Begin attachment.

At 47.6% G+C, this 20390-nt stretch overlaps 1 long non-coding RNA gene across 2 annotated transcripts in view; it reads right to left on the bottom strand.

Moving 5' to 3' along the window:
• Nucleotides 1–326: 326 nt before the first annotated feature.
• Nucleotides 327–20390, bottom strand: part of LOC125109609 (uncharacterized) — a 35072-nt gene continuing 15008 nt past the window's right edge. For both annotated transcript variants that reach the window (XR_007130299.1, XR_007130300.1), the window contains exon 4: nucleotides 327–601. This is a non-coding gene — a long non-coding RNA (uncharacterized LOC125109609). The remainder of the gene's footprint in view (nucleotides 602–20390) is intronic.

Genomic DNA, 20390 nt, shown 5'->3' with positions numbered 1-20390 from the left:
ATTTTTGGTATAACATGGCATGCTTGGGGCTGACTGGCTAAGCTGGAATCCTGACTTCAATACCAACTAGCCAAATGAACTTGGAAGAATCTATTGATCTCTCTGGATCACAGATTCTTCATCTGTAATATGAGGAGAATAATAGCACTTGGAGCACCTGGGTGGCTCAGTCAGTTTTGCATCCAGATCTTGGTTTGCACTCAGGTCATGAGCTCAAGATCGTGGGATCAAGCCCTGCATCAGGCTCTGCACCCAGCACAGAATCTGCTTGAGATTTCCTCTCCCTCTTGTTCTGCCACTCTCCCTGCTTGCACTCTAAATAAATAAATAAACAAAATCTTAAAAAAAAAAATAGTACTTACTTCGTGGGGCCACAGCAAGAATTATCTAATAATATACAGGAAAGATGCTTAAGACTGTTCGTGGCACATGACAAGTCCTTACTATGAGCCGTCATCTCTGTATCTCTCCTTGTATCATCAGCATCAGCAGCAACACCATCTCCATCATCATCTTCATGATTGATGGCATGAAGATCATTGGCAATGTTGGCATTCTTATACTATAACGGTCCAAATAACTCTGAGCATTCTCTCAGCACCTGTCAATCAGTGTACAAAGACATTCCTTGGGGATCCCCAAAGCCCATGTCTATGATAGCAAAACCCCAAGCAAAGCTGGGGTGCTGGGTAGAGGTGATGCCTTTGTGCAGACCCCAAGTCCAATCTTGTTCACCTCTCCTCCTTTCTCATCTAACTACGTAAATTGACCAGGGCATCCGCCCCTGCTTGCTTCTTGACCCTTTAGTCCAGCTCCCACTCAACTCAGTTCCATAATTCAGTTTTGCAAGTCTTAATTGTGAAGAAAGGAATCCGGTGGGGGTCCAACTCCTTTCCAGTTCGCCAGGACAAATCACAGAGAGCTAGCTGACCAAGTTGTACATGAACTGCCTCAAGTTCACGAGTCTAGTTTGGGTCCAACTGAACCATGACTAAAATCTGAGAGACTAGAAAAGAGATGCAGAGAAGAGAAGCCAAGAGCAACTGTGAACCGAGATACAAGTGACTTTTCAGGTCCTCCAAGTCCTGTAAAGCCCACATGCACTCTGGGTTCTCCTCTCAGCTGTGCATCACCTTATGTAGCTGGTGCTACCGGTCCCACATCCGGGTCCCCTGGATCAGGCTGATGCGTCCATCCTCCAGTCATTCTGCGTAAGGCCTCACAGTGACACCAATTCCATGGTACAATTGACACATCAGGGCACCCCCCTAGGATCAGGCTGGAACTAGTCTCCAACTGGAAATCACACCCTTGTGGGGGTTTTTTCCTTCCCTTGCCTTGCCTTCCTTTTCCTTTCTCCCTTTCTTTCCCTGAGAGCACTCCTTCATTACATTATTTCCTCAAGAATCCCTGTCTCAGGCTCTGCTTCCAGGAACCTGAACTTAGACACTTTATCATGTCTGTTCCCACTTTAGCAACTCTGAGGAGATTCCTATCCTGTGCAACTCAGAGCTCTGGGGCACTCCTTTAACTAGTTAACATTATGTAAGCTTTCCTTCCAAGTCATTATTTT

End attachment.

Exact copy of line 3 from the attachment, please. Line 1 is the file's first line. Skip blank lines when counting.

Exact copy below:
• Nucleotides 1–326: 326 nt before the first annotated feature.